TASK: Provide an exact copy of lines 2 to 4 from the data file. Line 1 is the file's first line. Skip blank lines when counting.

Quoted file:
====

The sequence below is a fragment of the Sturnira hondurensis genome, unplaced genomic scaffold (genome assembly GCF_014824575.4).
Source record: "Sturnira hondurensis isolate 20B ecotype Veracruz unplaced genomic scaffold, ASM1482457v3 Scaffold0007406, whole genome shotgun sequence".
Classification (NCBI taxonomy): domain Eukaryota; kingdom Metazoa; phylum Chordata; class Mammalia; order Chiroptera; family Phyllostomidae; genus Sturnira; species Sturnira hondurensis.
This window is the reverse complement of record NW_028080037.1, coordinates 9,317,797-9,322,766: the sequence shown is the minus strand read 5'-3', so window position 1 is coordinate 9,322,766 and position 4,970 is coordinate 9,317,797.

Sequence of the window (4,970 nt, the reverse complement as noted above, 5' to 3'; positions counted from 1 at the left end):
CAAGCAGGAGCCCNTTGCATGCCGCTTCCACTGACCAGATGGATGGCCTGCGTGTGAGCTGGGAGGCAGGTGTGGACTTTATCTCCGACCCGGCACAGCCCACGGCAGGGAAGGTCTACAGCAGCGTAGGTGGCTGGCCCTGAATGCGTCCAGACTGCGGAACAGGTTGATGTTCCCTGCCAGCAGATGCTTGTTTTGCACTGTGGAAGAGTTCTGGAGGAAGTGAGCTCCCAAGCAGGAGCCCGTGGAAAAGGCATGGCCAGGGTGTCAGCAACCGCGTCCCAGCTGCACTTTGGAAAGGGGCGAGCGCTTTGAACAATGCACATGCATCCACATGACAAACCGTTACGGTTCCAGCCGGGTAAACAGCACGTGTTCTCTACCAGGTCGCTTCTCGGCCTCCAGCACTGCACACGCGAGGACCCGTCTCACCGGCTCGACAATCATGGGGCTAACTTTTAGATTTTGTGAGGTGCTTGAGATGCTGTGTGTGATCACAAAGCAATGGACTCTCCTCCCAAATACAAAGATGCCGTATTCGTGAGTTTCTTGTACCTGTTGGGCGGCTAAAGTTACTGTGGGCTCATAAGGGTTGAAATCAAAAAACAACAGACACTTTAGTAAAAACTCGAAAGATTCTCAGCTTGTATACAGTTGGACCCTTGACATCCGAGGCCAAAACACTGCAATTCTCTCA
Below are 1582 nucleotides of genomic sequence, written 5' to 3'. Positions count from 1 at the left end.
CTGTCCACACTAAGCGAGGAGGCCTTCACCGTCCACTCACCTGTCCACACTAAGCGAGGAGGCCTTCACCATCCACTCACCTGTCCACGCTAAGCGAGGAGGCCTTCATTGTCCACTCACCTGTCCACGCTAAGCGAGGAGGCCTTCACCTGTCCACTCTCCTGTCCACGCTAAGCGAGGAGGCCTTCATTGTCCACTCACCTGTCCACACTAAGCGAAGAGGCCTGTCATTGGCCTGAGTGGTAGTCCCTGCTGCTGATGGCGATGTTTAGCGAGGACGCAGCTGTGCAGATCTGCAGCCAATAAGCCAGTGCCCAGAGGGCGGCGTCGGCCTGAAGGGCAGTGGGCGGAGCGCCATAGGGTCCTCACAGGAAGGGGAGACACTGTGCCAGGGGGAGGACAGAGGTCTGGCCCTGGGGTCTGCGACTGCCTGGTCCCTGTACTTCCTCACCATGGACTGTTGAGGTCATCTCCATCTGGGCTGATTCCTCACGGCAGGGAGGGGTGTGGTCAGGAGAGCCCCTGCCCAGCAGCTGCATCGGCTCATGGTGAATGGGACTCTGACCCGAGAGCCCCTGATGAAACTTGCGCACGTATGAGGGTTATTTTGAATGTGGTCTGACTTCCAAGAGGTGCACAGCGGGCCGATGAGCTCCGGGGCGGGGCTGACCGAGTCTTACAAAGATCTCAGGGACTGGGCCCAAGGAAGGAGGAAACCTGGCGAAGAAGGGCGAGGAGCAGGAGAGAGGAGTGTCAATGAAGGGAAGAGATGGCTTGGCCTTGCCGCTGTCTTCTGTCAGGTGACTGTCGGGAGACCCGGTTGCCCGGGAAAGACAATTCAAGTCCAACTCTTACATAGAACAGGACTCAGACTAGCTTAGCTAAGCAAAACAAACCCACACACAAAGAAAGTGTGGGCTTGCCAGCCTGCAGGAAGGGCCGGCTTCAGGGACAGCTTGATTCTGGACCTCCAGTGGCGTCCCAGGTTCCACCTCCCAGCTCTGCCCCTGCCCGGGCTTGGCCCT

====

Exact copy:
Source record: "Sturnira hondurensis isolate 20B ecotype Veracruz unplaced genomic scaffold, ASM1482457v3 Scaffold0007406, whole genome shotgun sequence".
Classification (NCBI taxonomy): domain Eukaryota; kingdom Metazoa; phylum Chordata; class Mammalia; order Chiroptera; family Phyllostomidae; genus Sturnira; species Sturnira hondurensis.
This window is the reverse complement of record NW_028080037.1, coordinates 9,317,797-9,322,766: the sequence shown is the minus strand read 5'-3', so window position 1 is coordinate 9,322,766 and position 4,970 is coordinate 9,317,797.